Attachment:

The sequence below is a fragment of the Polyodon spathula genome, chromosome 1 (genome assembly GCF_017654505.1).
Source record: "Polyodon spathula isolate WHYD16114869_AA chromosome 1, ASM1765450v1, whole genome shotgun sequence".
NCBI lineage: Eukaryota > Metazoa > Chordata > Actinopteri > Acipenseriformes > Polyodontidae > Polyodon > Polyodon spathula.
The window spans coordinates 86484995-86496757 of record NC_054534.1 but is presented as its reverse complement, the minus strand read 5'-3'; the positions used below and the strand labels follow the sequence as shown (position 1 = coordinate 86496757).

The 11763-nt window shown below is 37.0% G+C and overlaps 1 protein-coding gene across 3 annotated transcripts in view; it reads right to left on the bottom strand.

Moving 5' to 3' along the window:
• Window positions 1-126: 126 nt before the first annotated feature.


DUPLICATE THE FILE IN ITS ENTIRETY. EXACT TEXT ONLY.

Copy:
The sequence below is a fragment of the Polyodon spathula genome, chromosome 1 (genome assembly GCF_017654505.1).
Source record: "Polyodon spathula isolate WHYD16114869_AA chromosome 1, ASM1765450v1, whole genome shotgun sequence".
NCBI lineage: Eukaryota > Metazoa > Chordata > Actinopteri > Acipenseriformes > Polyodontidae > Polyodon > Polyodon spathula.
The window spans coordinates 86484995-86496757 of record NC_054534.1 but is presented as its reverse complement, the minus strand read 5'-3'; the positions used below and the strand labels follow the sequence as shown (position 1 = coordinate 86496757).

The 11763-nt window shown below is 37.0% G+C and overlaps 1 protein-coding gene across 3 annotated transcripts in view; it reads right to left on the bottom strand.

Moving 5' to 3' along the window:
• Window positions 1-126: 126 nt before the first annotated feature.